Ten Years


As of today I have been working for Vodafone Portugal (née Telecel) for ten years.

No, it’s not an April Fools’, but somehow I find the date very appropriate indeed.

The interesting thing is that I’m actually working with mostly the same people I started out with, even though the mind boggles at the amount of stuff that has changed since I left IP Global (now a box somewhere in the sprawling org chart of Novis) to help Telecel set up a dial-up ISP that became known as netc:

Now, some four ISP launches afterwards (we ended up doing business DSL, two flavors of mobile broadband, and a wholly-owned DSL network built from scratch) and after having worked in both the Marketing and Engineering sides of the company doing pretty much anything you can think of in a telco (game servers, content, business services, RADIUS, billing, Wi-Fi, VoIP, 3G, HSPA, DSL, DPI, you name it) I’m now doing essentially smartphone stuff (that much, at least, is public) as well as branching out into other less… conventional activities.

But the one thing I know for sure is that six months down the road that will change, for throughout these ten years I have had this knack for getting into “trouble”, at least as far as bleeding-edge stuff is concerned.

And that knack was precisely what made these past ten years a lot of fun (except, I should say, for a year or so during the later bits of my last stint in Engineering, partly because I felt I was completely losing sight of business aspects).

So yeah, ten years. Ten years of breaking new ground, ten years of acting as organizational interpreter between Engineering and Marketing, but, generally, ten years of fixing things that other people designed broken.

I suppose it’s never really going to change in that regard.

But one of the interesting bits that I’ve never shared with anyone before is that I promised myself, ten years ago (when the Internet was younger, men were real men, women were real women, and small furry creatures from Alpha Centauri were great reading)1, that I would cast off my maverick image and spend ten years working at a reputable company.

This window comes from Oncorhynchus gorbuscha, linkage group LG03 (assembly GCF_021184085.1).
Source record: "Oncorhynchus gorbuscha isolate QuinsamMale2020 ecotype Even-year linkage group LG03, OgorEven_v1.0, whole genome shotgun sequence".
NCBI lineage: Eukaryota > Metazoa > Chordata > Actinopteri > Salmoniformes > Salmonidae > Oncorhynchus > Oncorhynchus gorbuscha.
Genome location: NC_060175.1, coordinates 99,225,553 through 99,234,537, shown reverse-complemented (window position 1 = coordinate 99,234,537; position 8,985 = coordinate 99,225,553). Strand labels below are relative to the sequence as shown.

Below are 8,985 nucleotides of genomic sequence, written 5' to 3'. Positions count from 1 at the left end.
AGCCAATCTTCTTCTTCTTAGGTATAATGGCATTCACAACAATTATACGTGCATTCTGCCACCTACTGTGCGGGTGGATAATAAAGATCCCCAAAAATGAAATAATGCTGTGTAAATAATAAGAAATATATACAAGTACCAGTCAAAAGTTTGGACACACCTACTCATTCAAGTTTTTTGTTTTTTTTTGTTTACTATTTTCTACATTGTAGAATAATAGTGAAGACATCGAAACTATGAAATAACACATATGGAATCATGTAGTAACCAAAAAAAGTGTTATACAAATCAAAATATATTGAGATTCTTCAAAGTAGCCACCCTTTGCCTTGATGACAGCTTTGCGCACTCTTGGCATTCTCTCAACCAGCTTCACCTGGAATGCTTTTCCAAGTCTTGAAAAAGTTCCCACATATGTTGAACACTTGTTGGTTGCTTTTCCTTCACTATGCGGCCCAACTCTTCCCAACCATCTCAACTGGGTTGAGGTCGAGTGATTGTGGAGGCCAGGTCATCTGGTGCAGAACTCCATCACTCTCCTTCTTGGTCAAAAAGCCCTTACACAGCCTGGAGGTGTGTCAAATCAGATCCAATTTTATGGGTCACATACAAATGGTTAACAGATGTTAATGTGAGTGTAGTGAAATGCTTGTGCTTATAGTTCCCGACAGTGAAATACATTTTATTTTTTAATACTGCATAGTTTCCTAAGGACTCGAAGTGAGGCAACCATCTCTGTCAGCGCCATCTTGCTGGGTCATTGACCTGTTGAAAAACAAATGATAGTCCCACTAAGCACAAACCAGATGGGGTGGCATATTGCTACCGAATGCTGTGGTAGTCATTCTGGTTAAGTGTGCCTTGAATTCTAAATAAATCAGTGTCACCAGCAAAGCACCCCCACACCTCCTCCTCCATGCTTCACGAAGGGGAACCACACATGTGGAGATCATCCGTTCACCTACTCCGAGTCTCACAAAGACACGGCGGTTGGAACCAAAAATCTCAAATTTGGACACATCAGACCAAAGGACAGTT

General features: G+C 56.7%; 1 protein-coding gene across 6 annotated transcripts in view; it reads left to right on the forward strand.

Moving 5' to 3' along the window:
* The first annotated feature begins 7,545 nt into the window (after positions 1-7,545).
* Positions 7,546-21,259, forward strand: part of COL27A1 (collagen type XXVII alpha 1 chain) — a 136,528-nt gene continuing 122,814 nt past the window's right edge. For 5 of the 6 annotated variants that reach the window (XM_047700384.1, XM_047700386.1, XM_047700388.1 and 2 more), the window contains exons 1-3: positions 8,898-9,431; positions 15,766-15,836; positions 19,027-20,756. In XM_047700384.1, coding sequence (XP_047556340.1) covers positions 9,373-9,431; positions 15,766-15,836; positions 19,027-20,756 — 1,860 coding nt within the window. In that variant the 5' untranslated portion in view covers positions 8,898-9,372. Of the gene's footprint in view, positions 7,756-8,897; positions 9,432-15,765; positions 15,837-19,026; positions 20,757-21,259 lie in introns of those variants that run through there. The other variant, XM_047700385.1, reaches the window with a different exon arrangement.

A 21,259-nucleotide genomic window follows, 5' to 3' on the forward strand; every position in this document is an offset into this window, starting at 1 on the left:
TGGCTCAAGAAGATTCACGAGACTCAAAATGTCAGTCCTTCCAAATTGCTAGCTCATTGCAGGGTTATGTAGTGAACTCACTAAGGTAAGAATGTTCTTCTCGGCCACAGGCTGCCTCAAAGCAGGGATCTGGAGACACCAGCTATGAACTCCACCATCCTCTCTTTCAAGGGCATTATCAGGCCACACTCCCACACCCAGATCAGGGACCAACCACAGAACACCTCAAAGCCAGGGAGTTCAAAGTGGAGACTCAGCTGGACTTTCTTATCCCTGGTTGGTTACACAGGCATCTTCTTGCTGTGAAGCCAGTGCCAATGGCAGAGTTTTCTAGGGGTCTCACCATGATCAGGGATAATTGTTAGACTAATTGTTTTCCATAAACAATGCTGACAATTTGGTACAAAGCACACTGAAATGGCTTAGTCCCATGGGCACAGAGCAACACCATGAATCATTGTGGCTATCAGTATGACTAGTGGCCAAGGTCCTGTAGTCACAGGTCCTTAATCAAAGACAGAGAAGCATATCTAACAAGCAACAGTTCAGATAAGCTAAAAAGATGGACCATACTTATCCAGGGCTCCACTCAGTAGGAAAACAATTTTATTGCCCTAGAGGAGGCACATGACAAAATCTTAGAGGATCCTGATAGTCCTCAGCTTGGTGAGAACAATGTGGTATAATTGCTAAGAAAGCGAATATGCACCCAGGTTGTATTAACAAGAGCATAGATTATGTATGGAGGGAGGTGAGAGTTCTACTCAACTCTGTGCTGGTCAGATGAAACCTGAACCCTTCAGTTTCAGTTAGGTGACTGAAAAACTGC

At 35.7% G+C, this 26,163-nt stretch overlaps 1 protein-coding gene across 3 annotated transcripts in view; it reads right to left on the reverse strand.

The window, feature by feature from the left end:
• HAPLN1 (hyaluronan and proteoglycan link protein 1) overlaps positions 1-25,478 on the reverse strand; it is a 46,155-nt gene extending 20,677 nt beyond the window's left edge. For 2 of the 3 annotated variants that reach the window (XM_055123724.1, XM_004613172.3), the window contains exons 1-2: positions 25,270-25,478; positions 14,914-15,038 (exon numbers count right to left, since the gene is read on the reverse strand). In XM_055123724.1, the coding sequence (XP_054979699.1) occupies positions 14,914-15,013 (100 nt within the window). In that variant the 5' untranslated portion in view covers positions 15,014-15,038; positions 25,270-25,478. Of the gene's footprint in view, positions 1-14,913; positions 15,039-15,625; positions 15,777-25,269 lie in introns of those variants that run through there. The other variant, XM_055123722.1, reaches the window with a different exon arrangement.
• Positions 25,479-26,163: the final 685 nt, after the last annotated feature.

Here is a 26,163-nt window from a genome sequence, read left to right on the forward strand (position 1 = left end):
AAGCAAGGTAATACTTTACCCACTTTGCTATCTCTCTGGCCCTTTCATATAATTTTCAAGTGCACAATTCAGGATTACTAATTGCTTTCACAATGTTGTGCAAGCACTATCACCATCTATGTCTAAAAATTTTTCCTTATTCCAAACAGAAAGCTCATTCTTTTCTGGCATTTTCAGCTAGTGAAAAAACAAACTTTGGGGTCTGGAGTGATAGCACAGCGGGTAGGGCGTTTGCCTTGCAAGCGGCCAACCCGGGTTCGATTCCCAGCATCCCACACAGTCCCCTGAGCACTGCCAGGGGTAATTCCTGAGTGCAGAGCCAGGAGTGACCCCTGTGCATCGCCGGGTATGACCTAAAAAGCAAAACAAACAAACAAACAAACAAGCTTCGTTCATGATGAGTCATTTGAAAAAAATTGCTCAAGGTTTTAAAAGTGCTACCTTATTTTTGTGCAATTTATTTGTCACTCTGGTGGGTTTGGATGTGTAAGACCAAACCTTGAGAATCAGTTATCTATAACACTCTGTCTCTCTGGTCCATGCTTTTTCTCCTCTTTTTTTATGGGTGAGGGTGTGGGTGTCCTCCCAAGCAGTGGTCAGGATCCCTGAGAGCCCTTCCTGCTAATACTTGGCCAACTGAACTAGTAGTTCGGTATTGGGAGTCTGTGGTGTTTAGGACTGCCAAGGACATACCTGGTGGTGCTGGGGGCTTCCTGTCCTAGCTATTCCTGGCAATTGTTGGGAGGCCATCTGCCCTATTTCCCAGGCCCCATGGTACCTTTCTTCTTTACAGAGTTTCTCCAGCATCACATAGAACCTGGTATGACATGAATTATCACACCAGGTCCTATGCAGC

This because a few people thought at the time (with the characteristic Portuguese narrowness of mind where it regards career management) that I would be too restless to stick around any one company. And being characteristically stubborn, I decided that I would prove them wrong, even if it took me ten years2.

But in retrospect, I ought to have thought less of their opinion – as far as I know, most of them are still where I left them. The world changed. Career metrics changed. Timescales changed, generally for the shorter. And the company I joined became restless itself3, in more ways than one.

To top it off, I became the “long term” guy. I delivered multi-year projects. I kept track of why things were designed in one way or another years back, and now know my way around the company nearly blindfolded (or without my glasses on, which amounts to nearly the same thing).

I became, oddly enough, one of the (very few) people who stuck around this long from the original ISP team, and although I moved around internally a lot I did it as the organization itself appointed me to this or that job (again, usually because there was something that needed fixing).

Time enough, I think, to start pondering what to do for the next ten years.

Whatever I do (and I honestly have no clue), I’m sure it will be very interesting indeed.

Previously, previously, previously.

1 With apologies/in homage to Douglas Adams, without whom (and the peculiarly warped sense of humor his books managed to instill in me) the past ten years would have been a lot less fun.

2 Yes, I will stick to something for at least that long.

3 The internal brand mantra is “Red, Rock Solid, Restless”, something I’ve always found particularly amusing.